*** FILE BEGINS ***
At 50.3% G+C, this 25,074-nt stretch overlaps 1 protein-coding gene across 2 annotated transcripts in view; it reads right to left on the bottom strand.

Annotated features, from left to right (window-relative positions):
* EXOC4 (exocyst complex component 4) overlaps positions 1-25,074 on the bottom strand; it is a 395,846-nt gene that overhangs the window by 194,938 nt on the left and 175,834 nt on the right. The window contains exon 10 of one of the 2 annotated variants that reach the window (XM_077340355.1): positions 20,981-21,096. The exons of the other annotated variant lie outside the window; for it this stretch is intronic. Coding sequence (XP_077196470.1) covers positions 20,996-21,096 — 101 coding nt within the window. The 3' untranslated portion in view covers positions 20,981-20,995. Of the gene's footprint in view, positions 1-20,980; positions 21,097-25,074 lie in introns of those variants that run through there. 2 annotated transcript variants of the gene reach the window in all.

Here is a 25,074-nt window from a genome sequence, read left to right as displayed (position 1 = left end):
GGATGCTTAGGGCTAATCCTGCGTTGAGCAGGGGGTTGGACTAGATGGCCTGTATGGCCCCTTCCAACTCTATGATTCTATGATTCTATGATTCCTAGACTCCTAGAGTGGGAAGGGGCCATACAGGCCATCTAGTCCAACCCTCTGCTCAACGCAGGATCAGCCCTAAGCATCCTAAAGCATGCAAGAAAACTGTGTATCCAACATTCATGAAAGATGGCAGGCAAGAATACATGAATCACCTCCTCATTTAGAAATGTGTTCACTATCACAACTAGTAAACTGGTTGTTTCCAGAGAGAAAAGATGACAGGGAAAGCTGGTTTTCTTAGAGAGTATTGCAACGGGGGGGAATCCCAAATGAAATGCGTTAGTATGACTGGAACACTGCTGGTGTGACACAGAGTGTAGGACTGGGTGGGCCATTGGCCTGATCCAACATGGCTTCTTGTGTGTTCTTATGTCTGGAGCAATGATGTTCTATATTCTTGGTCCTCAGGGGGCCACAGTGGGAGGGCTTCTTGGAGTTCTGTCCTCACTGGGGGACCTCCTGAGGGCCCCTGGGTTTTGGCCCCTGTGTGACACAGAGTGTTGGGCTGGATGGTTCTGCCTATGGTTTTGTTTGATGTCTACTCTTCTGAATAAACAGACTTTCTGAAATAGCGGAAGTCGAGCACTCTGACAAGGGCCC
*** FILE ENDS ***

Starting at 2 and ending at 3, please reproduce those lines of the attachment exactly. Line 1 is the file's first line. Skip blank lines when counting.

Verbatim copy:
Annotated features, from left to right (window-relative positions):
* EXOC4 (exocyst complex component 4) overlaps positions 1-25,074 on the bottom strand; it is a 395,846-nt gene that overhangs the window by 194,938 nt on the left and 175,834 nt on the right. The window contains exon 10 of one of the 2 annotated variants that reach the window (XM_077340355.1): positions 20,981-21,096. The exons of the other annotated variant lie outside the window; for it this stretch is intronic. Coding sequence (XP_077196470.1) covers positions 20,996-21,096 — 101 coding nt within the window. The 3' untranslated portion in view covers positions 20,981-20,995. Of the gene's footprint in view, positions 1-20,980; positions 21,097-25,074 lie in introns of those variants that run through there. 2 annotated transcript variants of the gene reach the window in all.